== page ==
• Edmonton's community and public services committee unanimously approved a plan to turn Rice Howard Way downtown into a licensed entertainment district. The bylaw will next go to city council for final approval on May 14. If approved, Rice Howard Way would become a pedestrian-friendly zone that would allow public alcohol consumption on Saturdays beginning June 1. "We're super excited about the entertainment districts. We've seen this in other cities, and it works really well," said Puneeta McBryan, executive director of the Edmonton Downtown Business Association.
  • The Edmonton Oilers playoff run has helped boost business for Edmonton bars and restaurants, especially in the downtown area, where customer turnout and spending has increased significantly. Playoff season not only energizes the city's economy, but also sets the stage for a bustling summer season, said Puneeta McBryan, executive director of the Edmonton Downtown Business Association. "It becomes this kickoff for what's become a really exciting summer downtown the last couple of years," she said.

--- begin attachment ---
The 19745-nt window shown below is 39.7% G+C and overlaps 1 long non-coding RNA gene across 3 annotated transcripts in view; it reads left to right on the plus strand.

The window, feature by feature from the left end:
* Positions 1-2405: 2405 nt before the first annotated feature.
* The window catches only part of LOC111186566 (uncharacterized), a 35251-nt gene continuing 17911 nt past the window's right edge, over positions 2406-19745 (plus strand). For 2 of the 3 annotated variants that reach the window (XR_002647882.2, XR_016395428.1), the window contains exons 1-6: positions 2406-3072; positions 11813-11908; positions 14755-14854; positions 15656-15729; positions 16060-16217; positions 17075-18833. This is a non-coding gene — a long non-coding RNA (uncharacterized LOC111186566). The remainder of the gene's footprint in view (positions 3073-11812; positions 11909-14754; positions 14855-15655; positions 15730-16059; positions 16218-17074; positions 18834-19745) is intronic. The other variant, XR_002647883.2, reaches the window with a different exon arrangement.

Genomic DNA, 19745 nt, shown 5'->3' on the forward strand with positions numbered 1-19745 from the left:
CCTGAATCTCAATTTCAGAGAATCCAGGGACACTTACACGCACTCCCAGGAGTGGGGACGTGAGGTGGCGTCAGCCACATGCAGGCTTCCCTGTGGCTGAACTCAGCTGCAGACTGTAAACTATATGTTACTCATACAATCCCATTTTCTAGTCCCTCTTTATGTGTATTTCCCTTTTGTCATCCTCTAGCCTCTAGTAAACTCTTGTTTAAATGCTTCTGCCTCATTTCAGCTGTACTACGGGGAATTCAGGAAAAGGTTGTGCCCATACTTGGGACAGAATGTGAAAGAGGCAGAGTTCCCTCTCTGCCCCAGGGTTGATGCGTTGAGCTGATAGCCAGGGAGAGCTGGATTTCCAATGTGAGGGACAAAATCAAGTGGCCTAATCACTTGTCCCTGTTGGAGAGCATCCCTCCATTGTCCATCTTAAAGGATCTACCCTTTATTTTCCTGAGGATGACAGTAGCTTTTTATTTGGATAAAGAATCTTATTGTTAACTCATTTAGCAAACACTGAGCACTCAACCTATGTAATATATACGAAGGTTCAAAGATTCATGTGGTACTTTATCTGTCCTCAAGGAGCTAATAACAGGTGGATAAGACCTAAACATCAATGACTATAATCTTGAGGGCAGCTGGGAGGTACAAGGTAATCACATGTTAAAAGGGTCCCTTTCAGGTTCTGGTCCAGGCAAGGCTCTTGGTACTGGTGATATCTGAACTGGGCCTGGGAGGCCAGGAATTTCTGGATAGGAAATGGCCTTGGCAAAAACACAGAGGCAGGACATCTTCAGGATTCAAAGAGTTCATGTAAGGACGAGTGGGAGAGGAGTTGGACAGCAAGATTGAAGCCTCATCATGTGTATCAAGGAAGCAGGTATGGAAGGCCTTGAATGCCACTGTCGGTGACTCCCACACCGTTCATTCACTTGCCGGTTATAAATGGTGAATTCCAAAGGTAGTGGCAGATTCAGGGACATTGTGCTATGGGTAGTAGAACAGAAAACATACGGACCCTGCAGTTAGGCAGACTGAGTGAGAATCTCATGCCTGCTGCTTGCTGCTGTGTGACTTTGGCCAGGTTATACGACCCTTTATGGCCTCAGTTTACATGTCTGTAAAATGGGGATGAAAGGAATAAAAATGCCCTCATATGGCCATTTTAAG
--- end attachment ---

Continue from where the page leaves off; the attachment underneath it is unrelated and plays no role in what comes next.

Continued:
• The City of Edmonton is making efforts to mitigate the city's fire risk amid concerns about a warm, dry fire season. Mark Beare with the City appeared on Global News to talk about the steps being taken, including tree pruning and removing any hazards to nearby properties. "One of the things that we are looking at is what trees are perhaps a bit more susceptible to fire risk," Beare said. He encouraged residents to adhere to all fire bans that may be in place and extinguish smoking materials safely.